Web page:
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  • Writer's pictureThe San Juan Daily Star

Donald Trump, felon

Former President Donald Trump waves as he arrives at Trump Tower after he was found guilty of all counts in his criminal trial in New York, on Thursday, May 30, 2024. (Hiroko Masuike/The New York Times)

By The Editorial Board

In a humble courtroom in lower Manhattan on Thursday, a former president and current Republican standard-bearer was convicted of 34 felony counts of falsifying business records. The jury’s decision and the facts presented at the trial offer yet another reminder — perhaps the starkest to date — of the many reasons Donald Trump is unfit for office.

The guilty verdict in the former president’s hush-money case was reached by a unanimous jury of 12 randomly selected New Yorkers, who found that Trump, the presumptive Republican nominee for president, was guilty of falsifying business records to prevent voters from learning about a sexual encounter that he believed would have been politically damaging.

Americans may wonder about the significance of this moment. The Constitution does not prohibit those with a criminal conviction from being elected or serving as commander in chief, even if they are behind bars. The nation’s founders left that decision in the hands of voters. Many experts have also expressed skepticism about the significance of this case and its legal underpinnings, which employed an unusual legal theory to seek a felony charge for what is more commonly a misdemeanor, and Trump will undoubtedly seek an appeal.

Yet the greatest good to come out of this sordid case is the proof that the rule of law binds everyone, even former presidents. Under extraordinary circumstances, the trial was conducted much like any other criminal trial in the city. That 12 Americans could sit in judgment of the former and potentially future president is a remarkable display of the democratic principles that Americans prize at work.

Justice Juan M. Merchan, the jury and the New York legal system delivered speedy justice, providing Americans with vital information about a presidential candidate before voting begins. Multiple polls have shown that a conviction will affect the decision of many voters.

The verdict itself establishes that Trump committed crimes in hiding pertinent information about himself from the American people for the purpose of influencing the 2016 presidential election. It revealed even more evidence of what Trump is willing to do, including breaking the law and pushing others to break the law, for political gain. That chronic impulse — to override democratic norms and the law to his own ends — is at the heart of two other criminal cases against Trump, for the much more serious charges of spreading lies and participating in a criminal conspiracy to overturn the 2020 election. (He is also charged with mishandling highly classified national security documents after leaving office; twice, he showed classified documents to people who were not authorized to see them, according to the indictment.) Trump’s lawyers have managed to delay those three trials.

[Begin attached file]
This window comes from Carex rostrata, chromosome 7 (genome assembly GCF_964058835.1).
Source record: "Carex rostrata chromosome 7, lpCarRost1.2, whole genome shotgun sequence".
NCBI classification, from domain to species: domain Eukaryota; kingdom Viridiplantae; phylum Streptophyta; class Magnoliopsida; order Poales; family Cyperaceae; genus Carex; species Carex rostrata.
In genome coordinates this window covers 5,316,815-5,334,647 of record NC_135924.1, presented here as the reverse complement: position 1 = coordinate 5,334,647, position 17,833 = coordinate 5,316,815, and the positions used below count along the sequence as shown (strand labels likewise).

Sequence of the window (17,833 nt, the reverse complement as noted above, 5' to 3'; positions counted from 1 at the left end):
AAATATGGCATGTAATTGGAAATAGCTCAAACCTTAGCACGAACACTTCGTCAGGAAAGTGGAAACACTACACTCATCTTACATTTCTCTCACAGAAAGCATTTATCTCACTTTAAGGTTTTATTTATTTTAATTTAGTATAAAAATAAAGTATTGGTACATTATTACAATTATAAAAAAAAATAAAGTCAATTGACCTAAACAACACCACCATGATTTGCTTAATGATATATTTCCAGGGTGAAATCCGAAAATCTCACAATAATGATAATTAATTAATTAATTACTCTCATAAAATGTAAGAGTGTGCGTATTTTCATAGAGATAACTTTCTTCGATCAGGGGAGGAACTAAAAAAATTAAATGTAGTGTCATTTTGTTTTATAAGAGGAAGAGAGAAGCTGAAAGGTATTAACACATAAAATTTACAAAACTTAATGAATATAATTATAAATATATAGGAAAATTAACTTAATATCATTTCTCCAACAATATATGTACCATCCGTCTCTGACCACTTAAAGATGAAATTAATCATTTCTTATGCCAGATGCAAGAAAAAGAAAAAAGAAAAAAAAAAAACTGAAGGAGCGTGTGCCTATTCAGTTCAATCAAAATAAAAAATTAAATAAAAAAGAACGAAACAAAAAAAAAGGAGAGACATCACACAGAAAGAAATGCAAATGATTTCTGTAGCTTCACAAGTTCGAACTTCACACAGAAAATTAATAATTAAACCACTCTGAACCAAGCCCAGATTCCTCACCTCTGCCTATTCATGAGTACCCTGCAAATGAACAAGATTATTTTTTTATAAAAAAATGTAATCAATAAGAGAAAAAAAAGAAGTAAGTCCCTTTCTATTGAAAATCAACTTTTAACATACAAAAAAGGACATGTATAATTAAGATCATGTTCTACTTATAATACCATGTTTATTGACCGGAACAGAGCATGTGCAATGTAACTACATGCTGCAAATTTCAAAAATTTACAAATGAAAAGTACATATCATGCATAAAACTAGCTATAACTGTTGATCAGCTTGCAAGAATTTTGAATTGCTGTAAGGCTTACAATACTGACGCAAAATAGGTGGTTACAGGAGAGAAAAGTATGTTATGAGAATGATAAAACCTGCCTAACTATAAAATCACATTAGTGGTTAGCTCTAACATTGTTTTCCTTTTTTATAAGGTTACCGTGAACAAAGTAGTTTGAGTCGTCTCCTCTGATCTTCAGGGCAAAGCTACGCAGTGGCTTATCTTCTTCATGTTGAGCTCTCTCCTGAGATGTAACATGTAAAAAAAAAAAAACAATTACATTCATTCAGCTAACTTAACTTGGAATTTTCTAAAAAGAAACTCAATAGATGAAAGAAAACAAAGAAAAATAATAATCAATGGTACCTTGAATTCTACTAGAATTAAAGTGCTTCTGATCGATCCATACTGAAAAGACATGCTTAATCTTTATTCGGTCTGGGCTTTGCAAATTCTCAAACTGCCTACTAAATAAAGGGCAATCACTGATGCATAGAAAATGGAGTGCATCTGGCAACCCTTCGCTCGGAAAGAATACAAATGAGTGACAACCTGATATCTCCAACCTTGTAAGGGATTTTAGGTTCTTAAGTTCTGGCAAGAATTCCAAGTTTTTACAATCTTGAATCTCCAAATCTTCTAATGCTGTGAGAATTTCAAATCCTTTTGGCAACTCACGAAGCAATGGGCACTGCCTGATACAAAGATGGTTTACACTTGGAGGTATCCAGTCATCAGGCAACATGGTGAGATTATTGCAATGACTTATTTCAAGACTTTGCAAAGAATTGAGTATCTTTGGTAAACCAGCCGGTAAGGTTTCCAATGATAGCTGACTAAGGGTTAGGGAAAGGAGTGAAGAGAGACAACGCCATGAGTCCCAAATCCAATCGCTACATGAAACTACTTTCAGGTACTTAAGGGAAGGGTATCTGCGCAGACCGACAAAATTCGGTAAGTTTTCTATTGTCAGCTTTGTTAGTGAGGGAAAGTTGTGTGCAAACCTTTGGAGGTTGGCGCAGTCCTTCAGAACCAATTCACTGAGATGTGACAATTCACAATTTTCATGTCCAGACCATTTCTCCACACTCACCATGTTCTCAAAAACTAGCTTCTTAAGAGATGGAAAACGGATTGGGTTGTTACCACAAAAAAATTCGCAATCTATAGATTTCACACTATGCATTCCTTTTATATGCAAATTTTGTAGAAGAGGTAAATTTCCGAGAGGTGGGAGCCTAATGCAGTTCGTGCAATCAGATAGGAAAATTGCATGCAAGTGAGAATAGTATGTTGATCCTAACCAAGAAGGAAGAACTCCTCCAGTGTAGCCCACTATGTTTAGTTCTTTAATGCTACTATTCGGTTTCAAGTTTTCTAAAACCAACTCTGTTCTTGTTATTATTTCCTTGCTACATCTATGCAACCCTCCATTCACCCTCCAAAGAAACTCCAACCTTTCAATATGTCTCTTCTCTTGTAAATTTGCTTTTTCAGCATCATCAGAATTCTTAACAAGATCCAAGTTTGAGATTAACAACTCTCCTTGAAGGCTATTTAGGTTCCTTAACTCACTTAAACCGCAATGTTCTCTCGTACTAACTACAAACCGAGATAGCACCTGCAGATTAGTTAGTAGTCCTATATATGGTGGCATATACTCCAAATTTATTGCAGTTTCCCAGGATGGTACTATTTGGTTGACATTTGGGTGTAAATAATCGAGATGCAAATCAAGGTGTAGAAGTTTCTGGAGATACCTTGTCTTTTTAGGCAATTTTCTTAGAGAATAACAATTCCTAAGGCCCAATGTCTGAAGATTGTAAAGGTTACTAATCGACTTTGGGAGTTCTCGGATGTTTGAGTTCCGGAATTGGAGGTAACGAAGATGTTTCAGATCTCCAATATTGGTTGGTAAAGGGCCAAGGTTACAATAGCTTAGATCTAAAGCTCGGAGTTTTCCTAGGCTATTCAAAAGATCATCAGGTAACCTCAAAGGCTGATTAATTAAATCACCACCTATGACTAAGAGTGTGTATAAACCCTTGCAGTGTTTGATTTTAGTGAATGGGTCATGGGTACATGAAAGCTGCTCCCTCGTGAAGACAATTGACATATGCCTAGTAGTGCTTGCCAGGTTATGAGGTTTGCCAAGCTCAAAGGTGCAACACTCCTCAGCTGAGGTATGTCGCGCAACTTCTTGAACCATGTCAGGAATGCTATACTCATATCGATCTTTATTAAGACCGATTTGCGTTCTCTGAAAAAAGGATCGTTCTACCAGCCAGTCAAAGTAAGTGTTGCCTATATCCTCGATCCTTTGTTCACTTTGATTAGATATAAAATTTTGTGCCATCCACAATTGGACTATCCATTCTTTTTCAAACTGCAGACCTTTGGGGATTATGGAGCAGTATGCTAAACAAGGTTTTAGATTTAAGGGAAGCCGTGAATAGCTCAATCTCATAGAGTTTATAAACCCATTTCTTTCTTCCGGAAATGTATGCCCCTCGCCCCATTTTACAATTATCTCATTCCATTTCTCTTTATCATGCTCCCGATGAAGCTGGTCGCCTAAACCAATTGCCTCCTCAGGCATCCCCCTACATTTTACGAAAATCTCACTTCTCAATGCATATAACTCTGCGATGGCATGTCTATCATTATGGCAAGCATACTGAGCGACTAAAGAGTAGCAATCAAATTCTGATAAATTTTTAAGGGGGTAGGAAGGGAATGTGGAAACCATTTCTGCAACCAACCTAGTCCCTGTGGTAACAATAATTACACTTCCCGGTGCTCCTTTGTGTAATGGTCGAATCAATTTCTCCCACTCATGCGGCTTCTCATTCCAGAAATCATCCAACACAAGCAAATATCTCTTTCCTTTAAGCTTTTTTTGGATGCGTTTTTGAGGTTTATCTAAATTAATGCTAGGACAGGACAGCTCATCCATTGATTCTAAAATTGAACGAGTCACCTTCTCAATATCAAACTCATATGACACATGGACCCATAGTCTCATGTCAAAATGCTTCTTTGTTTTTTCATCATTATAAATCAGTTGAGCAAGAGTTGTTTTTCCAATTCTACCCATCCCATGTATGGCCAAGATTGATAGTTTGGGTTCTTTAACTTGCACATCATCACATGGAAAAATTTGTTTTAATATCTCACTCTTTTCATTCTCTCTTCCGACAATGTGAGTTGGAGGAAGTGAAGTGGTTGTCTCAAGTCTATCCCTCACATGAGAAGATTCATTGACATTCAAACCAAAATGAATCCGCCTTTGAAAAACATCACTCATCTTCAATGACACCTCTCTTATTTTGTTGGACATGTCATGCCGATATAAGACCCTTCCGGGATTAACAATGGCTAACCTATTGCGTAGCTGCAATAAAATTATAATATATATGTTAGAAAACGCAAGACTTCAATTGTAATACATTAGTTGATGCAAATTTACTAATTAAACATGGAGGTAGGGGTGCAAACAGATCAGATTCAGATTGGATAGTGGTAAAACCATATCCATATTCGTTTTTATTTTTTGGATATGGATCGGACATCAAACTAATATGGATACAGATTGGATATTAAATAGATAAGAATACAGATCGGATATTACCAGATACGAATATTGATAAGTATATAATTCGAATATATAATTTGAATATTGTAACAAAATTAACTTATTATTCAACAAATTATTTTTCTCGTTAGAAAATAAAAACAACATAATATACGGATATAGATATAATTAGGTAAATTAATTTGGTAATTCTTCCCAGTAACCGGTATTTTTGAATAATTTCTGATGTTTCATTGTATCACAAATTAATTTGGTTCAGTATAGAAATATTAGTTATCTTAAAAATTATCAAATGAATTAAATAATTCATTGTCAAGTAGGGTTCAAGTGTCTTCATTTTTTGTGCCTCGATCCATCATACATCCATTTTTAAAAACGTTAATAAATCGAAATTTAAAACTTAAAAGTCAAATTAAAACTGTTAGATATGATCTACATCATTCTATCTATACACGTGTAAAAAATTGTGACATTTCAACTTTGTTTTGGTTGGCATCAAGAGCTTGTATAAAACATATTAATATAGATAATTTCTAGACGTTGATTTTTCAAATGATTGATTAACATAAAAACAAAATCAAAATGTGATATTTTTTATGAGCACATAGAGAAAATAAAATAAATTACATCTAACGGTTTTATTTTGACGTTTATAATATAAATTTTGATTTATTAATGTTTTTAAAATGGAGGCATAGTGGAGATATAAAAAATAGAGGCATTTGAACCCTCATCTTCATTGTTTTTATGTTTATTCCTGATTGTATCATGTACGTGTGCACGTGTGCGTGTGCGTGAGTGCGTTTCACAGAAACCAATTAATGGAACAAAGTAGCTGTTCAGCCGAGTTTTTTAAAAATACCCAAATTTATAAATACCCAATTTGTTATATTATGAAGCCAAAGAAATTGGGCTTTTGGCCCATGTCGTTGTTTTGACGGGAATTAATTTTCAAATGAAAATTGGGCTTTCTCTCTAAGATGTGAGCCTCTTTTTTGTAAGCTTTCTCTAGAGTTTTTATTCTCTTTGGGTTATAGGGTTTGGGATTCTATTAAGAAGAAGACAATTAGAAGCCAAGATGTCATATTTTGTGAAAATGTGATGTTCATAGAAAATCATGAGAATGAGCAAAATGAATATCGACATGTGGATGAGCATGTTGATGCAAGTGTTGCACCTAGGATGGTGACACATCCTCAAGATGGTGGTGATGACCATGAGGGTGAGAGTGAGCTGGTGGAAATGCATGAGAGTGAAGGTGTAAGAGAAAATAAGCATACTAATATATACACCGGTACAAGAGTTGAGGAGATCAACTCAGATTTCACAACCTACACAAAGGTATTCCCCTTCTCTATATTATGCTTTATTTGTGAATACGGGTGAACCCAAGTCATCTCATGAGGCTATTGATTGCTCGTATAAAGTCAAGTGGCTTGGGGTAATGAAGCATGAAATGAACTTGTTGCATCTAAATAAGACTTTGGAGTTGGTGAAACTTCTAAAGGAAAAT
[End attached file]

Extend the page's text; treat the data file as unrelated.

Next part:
The former president has never shown much moral rectitude, but the facts presented at the New York trial also revealed more information that the public should know about the unethical way that Trump conducts his life and his business. Prosecutors laid out the details of the payoff in careful detail: Shortly after the release of the “Access Hollywood” tape and less than two weeks before the 2016 election, Michael Cohen, who was then Trump’s lawyer and fixer, paid Stormy Daniels, a porn actor, $130,000 to keep quiet about the 2006 sexual encounter she said she had with Trump.

A payoff like this is not illegal by itself. What makes it illegal is doctoring business records to mask its true purpose, which prosecutors said was to hide the story from the American people to help Trump get elected. Prosecutors had to show that this payoff was made at Trump’s behest and that Trump knew the reimbursement to Cohen for the payoff was falsely categorized as a legal expense to disguise it. The evidence they presented, both direct and circumstantial, showed Trump’s personal involvement in the scheme, and its motivation.

Merchan was scrupulous in ensuring that Trump received a fair trial. He refused, for example, to allow the jury to hear sensational material, such as audio from the “Access Hollywood” tape or subsequent allegations of sexual assault against Trump, that could have been prejudicial to his rights as a defendant. And yet throughout the trial, the judge was forced to deal with Trump’s attempts to undermine the legal system. To protect its integrity, Merchan put a limit on what Trump could say to prevent him from attacking and threatening jurors, witnesses, court personnel and even the judge’s family. Trump repeatedly flouted that order and was fined $10,000 for contempt of court. Only the threat of a jail sentence finally seemed to keep Trump in line.

In the end, the jury heard the evidence, deliberated for more than nine hours and came to a decision, which is how the system is designed to work. In the same way, elections allow voters to consider the choices before them with full information, then freely cast their ballots. Trump tried to sabotage elections and the criminal justice system — both of which are fundamental to American democracy — when he thought they might not produce the outcome he wanted. So far, they have proved resilient enough to withstand his attacks. The jurors have delivered their verdict, as the voters will in November. If the Republic is to survive, all of us — including Trump — should abide by both, regardless of the outcome.

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